• It’s virtually impossible to eat purely organic on a budget this tight. While I appreciate the virtues of organic, with so little money to spend I’d far rather eat more conventional fruits and vegetables than just a few organic ones. Value for money wins here, although some of the discounted produce was organic.
  • I did miss having access to a well-stocked pantry, specifically various oils, vinegars, cooking fats (including good butter), seasonings and condiments. It’s very easy to make delicious, healthy food by just dressing it up a bit, and citrus, spices and other flavor enhancers really come in handy.
  • I also really missed cheese. We eat a lot of cheese, both on its own and as a garnish for vegetables and grains, and while I love queso fresco, I really enjoy using a variety of specialty cheeses in almost every meal. Plus, good cheese can often be found at a discount at our grocery store, too!

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Because we’re obsessed with aesthetic perfection and meaningless sell-by dates, it’s easy to find supermarket bargains.

Tips for success for your own food stamp challenge:

  • Flexibility is absolutely key. I bought what was on sale, rather than what I necessarily wanted. If you’re going to cook well on a budget, pay attention to store advertising circulars, clip coupons and learn to adjust your meal plan based on what’s available at a good price, rather than what you feel like eating.
  • Our local grocery store has recently started selling blemished or undersized produce at a discount. This produce made all the difference in our food stamp challenge; most of our fruits and vegetables came from this table, usually packed at three for $0.99. I also always search for items close to their sell-by date that the store is looking to offload at a discount; I’ve purchased a lot of healthy, cheap and still-good food this way (see photo above). Don’t ignore this option if you’re cooking on a budget.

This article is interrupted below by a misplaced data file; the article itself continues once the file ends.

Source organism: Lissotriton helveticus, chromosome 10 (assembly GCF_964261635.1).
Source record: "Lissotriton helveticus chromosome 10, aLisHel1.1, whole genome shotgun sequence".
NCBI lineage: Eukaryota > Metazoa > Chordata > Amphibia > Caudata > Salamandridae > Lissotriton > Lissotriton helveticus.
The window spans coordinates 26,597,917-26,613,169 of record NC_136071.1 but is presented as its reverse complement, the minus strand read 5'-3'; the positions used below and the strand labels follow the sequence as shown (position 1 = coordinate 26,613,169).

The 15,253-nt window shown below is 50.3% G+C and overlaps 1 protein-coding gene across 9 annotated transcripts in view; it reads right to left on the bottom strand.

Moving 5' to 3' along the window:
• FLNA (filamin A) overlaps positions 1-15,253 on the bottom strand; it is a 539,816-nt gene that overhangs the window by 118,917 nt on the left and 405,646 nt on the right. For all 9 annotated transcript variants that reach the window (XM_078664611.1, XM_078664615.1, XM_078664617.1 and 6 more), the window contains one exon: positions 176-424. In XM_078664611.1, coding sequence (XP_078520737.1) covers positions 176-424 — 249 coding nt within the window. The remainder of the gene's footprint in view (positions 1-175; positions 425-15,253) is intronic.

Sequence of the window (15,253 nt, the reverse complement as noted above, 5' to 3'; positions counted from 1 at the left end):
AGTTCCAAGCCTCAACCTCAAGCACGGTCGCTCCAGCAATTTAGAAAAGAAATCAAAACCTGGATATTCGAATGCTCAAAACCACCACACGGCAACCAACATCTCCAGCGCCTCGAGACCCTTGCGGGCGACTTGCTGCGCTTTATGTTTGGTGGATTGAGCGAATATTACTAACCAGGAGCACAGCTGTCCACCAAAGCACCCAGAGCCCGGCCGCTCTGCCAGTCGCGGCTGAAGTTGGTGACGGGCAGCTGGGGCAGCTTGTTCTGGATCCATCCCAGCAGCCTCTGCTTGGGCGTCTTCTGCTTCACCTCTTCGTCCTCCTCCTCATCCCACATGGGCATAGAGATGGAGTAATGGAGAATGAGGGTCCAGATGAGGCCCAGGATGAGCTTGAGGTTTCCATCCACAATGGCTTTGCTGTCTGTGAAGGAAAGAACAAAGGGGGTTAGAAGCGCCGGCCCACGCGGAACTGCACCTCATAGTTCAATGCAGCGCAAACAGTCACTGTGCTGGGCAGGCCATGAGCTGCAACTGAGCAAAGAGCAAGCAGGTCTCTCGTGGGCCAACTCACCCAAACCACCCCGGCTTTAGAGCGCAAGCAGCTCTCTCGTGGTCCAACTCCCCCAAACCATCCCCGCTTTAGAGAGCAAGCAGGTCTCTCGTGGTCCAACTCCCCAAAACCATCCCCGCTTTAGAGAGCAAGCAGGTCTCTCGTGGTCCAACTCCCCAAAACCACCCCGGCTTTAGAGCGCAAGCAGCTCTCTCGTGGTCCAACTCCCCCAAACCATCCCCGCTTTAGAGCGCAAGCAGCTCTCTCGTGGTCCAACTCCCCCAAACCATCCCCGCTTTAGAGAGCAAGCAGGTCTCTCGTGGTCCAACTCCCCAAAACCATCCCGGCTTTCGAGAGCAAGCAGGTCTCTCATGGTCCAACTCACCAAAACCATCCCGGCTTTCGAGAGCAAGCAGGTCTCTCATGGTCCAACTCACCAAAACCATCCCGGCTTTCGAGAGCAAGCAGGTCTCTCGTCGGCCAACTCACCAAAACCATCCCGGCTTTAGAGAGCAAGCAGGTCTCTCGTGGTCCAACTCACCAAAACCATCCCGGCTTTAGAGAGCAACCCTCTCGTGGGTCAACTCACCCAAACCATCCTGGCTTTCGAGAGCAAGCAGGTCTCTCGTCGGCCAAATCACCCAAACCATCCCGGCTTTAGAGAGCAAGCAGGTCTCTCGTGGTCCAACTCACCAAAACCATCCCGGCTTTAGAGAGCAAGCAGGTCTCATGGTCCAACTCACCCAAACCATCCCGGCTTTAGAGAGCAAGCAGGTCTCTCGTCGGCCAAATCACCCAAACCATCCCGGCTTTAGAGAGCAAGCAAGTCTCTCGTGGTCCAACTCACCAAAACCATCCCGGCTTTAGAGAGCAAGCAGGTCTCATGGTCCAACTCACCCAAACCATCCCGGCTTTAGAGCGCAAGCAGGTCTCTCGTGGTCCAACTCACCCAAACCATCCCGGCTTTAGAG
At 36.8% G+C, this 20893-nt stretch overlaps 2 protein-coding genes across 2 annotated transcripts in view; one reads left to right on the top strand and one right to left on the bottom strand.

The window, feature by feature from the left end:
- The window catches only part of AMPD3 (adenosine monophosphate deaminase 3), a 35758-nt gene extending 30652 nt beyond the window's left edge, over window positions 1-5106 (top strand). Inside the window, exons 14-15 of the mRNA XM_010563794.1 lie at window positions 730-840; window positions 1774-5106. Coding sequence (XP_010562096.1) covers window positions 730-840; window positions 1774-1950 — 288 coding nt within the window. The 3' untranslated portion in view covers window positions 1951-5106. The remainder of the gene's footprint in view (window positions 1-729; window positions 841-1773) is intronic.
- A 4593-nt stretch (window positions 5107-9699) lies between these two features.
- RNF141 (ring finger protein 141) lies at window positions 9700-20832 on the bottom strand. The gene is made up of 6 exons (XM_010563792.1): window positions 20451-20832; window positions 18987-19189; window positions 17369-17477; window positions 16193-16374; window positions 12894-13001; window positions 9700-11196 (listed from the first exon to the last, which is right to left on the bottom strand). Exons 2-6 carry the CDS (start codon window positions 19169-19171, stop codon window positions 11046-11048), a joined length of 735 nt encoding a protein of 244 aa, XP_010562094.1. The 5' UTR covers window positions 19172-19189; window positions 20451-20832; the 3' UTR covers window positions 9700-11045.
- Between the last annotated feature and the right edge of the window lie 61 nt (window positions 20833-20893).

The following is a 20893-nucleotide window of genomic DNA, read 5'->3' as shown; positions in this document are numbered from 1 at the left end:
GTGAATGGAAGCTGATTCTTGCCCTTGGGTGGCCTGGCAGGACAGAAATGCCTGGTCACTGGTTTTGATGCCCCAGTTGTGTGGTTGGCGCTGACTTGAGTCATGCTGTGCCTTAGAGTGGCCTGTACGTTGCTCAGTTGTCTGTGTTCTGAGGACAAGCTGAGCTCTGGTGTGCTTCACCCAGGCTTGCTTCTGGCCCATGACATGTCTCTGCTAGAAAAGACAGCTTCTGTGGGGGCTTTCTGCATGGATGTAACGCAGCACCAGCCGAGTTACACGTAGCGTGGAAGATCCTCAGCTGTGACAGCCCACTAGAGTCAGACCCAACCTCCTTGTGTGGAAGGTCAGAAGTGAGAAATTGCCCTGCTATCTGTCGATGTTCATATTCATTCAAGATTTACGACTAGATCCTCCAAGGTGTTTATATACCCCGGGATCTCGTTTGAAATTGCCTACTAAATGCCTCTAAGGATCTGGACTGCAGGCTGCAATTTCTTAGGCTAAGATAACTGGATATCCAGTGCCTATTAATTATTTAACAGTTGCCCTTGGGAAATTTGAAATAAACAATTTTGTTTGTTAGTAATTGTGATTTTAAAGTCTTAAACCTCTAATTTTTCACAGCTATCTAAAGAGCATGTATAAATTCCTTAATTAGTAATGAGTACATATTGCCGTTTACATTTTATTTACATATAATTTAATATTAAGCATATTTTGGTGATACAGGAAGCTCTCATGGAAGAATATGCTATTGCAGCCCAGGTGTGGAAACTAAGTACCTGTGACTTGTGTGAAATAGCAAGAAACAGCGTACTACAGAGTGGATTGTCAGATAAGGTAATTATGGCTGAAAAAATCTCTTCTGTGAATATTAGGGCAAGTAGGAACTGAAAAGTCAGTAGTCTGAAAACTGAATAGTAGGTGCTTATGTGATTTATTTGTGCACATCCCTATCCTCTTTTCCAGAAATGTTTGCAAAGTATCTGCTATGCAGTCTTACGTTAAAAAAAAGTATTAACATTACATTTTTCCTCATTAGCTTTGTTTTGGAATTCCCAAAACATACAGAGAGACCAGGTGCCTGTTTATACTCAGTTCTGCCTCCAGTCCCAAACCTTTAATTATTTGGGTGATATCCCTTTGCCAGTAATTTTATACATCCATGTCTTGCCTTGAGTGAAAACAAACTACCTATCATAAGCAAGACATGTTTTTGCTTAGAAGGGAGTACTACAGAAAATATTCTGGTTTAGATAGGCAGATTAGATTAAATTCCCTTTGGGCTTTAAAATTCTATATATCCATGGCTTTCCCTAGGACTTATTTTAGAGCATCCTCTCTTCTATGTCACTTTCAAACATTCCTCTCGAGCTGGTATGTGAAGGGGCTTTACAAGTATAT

• Also, don’t ignore frozen vegetables. They are cheap, healthy and easy to have on hand, plus they were frozen when that vegetable was actually in season. Fresh vegetables aren’t always the best option, especially on a tight budget.
  • Shop the bulk department for grains, legumes and spices; skipping the inflated packaging makes a huge difference in price. Dried beans are far less expensive than canned, and they don’t contain excess salt, either. Soaking beans overnight takes virtually no time and a slow cooker makes preparing healthy food easy.
  • Search out local ethnic markets. I could have spent substantially less on produce and beans if I had gone to any one of our incredible Mexican markets here in Denver. I wouldn’t buy animal products there, but I’d definitely buy pantry staples.

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Pasta is oft-maligned, but it is quick, inexpensive, filling, and most importantly easy to pack with lots of vegetables.

  • Get a good knife and a good cutting board and learn how to prep your own fruits and vegetables. Paying for the precut product costs a lot extra and it’s already started to deteriorate, too.
  • Think nutrient-dense and lots of color: discounted spinach, sturdy kale or purple cabbage rather than cheap but nutritionally vacant iceberg; black beans over pinto beans. Whenever possible, choose the most intensely colored whole food (that Windex-colored Gatorade does not qualify).